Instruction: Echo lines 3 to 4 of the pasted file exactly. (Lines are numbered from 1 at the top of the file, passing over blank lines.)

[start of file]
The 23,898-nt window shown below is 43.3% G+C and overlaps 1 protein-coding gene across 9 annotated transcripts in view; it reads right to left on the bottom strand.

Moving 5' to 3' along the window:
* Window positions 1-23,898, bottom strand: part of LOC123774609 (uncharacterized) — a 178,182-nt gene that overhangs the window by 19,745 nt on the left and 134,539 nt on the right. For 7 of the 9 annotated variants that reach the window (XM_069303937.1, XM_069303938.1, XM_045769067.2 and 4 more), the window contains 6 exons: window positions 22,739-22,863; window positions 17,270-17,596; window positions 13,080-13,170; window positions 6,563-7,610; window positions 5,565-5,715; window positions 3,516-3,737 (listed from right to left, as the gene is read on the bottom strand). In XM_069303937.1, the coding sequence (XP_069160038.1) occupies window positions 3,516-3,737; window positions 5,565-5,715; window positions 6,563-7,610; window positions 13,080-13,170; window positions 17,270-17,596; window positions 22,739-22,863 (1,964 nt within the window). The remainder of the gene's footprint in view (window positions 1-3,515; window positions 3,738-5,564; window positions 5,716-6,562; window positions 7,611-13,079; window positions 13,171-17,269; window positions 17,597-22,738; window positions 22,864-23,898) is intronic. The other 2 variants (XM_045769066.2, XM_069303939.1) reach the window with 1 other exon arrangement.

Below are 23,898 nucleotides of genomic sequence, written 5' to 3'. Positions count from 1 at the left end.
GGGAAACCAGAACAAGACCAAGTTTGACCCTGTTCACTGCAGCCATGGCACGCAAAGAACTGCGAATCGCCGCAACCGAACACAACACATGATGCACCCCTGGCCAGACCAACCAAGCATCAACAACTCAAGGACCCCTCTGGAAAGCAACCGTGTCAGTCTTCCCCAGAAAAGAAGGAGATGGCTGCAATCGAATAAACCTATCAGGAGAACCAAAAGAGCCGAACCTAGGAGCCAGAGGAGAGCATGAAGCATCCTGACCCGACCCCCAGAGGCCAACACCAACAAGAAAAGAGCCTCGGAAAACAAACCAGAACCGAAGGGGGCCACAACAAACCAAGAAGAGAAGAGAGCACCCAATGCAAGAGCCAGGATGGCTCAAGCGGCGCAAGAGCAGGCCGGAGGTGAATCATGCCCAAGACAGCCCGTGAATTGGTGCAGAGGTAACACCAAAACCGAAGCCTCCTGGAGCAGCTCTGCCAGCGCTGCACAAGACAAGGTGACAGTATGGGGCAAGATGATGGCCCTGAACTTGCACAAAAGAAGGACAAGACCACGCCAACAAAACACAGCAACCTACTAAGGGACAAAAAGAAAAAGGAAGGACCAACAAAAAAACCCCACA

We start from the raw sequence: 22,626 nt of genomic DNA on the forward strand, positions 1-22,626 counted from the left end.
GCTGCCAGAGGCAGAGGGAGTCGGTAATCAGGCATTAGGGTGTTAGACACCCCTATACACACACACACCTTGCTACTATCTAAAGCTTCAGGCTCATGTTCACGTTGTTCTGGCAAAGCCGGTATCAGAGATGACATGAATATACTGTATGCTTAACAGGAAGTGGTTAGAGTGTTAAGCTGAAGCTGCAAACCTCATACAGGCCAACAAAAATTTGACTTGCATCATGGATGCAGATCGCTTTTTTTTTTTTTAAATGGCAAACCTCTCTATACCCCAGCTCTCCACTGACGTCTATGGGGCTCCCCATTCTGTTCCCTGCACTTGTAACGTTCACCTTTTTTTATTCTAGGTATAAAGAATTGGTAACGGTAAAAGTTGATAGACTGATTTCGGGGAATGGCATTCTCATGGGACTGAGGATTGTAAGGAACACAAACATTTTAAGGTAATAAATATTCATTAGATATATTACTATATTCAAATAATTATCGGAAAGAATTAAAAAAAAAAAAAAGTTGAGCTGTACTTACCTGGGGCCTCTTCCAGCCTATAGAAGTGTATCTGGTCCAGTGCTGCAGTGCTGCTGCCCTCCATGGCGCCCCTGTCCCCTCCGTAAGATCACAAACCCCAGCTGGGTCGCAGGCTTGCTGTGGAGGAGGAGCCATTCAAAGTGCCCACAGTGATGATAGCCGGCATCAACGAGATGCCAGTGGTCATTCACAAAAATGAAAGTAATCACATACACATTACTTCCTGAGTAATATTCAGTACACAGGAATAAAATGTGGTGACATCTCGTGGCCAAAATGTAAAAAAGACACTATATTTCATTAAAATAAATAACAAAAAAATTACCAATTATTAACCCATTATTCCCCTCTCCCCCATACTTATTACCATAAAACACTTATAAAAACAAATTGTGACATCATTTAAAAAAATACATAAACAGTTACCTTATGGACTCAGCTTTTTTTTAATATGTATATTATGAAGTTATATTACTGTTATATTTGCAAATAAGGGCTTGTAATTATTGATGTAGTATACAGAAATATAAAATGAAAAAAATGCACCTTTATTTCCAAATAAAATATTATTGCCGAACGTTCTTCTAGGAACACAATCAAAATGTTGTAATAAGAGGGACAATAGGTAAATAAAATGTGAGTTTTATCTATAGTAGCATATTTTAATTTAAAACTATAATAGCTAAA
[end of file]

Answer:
* Window positions 1-23,898, bottom strand: part of LOC123774609 (uncharacterized) — a 178,182-nt gene that overhangs the window by 19,745 nt on the left and 134,539 nt on the right. For 7 of the 9 annotated variants that reach the window (XM_069303937.1, XM_069303938.1, XM_045769067.2 and 4 more), the window contains 6 exons: window positions 22,739-22,863; window positions 17,270-17,596; window positions 13,080-13,170; window positions 6,563-7,610; window positions 5,565-5,715; window positions 3,516-3,737 (listed from right to left, as the gene is read on the bottom strand). In XM_069303937.1, the coding sequence (XP_069160038.1) occupies window positions 3,516-3,737; window positions 5,565-5,715; window positions 6,563-7,610; window positions 13,080-13,170; window positions 17,270-17,596; window positions 22,739-22,863 (1,964 nt within the window). The remainder of the gene's footprint in view (window positions 1-3,515; window positions 3,738-5,564; window positions 5,716-6,562; window positions 7,611-13,079; window positions 13,171-17,269; window positions 17,597-22,738; window positions 22,864-23,898) is intronic. The other 2 variants (XM_045769066.2, XM_069303939.1) reach the window with 1 other exon arrangement.

Below are 23,898 nucleotides of genomic sequence, written 5' to 3'. Positions count from 1 at the left end.